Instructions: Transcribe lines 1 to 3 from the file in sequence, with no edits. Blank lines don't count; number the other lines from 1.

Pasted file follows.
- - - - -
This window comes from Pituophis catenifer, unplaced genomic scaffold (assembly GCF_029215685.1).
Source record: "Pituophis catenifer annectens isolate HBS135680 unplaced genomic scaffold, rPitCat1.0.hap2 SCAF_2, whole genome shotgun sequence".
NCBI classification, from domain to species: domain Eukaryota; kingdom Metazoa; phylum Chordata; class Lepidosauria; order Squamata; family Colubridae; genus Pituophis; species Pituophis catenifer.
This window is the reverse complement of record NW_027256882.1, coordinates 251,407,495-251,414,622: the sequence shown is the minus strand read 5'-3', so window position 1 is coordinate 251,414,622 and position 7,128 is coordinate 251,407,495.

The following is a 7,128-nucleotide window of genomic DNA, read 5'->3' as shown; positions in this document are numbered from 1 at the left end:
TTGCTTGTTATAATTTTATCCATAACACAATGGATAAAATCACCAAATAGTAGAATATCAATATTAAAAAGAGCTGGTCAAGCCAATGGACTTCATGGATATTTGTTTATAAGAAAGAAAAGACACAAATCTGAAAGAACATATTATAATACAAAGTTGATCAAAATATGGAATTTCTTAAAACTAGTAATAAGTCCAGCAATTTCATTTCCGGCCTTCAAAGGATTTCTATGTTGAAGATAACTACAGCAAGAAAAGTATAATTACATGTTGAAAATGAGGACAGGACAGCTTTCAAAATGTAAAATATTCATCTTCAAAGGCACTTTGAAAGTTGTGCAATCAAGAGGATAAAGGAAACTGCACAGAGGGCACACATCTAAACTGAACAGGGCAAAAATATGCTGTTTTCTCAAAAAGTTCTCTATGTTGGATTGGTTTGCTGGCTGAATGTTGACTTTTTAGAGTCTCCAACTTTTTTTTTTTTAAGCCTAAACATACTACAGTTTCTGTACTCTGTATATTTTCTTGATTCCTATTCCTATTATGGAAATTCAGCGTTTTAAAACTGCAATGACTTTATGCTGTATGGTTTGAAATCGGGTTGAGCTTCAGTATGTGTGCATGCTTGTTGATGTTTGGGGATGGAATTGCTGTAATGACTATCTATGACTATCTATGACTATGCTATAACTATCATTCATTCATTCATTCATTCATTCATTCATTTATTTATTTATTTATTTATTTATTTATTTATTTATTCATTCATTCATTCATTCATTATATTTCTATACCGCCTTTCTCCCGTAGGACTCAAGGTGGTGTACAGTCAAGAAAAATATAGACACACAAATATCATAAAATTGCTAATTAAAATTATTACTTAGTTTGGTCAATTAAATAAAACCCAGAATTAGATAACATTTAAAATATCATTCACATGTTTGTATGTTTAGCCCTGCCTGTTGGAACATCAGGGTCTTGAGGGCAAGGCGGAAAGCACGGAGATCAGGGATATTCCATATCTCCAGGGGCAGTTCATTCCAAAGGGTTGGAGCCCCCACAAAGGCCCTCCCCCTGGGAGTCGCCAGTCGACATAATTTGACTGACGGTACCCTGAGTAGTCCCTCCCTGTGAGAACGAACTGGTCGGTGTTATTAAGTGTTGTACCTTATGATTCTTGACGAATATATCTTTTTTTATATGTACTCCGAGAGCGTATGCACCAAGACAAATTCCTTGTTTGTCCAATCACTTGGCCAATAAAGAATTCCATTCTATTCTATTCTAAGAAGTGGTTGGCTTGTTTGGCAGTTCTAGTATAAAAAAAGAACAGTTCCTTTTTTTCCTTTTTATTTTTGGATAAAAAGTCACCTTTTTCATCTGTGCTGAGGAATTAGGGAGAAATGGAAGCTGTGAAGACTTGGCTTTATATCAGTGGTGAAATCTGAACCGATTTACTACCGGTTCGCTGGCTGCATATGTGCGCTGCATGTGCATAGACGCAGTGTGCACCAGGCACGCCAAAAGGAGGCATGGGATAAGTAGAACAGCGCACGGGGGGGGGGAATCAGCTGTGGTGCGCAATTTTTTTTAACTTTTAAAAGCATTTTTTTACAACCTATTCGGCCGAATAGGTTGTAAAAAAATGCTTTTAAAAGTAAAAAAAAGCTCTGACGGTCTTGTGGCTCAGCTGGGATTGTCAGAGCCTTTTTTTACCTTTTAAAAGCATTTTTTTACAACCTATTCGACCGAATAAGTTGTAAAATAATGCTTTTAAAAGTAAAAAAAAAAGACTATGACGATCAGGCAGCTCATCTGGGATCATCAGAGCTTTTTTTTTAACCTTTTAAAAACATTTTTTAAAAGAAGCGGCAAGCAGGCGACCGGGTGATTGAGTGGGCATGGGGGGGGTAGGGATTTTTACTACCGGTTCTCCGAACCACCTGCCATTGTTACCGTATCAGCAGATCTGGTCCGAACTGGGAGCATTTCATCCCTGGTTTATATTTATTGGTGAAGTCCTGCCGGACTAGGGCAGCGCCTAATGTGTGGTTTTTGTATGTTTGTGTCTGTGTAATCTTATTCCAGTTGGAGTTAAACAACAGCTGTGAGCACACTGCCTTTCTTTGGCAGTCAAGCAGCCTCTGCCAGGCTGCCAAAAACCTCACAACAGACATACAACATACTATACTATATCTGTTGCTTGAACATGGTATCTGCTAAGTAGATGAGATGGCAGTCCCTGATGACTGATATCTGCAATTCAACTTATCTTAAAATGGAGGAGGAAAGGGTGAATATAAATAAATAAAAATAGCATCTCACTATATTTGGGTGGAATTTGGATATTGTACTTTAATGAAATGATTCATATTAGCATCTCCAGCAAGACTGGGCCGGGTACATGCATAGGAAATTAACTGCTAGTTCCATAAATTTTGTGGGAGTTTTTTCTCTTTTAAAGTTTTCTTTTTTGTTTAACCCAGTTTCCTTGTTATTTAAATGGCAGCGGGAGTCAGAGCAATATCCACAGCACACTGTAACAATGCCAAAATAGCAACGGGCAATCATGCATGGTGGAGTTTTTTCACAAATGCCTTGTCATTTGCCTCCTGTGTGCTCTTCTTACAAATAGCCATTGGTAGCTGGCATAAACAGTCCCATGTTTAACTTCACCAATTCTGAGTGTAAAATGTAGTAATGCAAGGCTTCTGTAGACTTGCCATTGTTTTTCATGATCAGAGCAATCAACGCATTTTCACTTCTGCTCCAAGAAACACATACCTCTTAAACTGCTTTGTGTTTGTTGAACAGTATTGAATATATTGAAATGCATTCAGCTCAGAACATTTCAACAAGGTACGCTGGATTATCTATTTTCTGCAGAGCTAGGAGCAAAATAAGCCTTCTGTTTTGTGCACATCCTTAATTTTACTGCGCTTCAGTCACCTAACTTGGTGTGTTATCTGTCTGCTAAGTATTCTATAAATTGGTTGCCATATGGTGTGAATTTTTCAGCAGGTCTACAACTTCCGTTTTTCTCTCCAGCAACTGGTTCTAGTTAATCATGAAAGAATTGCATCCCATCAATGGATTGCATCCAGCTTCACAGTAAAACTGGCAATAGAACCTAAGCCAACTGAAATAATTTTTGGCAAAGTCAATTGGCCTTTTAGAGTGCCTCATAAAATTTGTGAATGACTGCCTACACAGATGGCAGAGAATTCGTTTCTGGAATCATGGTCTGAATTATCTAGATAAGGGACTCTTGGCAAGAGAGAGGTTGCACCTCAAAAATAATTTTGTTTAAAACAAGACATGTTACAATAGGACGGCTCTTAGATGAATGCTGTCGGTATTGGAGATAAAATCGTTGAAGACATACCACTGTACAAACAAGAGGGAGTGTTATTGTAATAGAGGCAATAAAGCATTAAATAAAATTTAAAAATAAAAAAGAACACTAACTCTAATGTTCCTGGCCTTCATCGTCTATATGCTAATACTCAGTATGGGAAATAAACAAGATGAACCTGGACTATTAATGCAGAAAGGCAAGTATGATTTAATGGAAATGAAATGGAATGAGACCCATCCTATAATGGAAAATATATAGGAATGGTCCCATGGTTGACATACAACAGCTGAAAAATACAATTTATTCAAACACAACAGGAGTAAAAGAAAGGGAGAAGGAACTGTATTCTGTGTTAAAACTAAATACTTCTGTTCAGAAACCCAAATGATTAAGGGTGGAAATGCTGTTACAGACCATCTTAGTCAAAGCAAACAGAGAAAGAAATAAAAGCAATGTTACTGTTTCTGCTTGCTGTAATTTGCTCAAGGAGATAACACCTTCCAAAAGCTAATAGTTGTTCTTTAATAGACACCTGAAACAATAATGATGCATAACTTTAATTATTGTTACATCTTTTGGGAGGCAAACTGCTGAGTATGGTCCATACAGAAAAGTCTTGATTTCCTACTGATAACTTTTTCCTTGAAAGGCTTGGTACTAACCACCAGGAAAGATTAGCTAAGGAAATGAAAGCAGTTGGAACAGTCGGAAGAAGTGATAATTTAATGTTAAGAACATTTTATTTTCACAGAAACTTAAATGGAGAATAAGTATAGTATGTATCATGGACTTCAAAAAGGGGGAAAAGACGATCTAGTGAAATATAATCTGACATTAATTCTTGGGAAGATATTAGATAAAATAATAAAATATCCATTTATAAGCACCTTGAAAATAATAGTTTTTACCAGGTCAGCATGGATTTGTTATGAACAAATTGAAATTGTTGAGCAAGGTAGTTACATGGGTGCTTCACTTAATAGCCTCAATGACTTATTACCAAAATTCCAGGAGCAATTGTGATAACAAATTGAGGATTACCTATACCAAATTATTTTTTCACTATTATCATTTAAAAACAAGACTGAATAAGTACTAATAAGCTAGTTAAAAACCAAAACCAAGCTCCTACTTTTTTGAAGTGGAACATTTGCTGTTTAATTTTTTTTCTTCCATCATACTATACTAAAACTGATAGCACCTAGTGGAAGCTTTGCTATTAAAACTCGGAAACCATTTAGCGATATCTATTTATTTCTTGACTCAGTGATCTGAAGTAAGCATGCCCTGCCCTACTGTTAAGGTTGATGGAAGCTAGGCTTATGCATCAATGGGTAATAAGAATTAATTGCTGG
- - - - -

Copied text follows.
This window comes from Pituophis catenifer, unplaced genomic scaffold (assembly GCF_029215685.1).
Source record: "Pituophis catenifer annectens isolate HBS135680 unplaced genomic scaffold, rPitCat1.0.hap2 SCAF_2, whole genome shotgun sequence".
NCBI classification, from domain to species: domain Eukaryota; kingdom Metazoa; phylum Chordata; class Lepidosauria; order Squamata; family Colubridae; genus Pituophis; species Pituophis catenifer.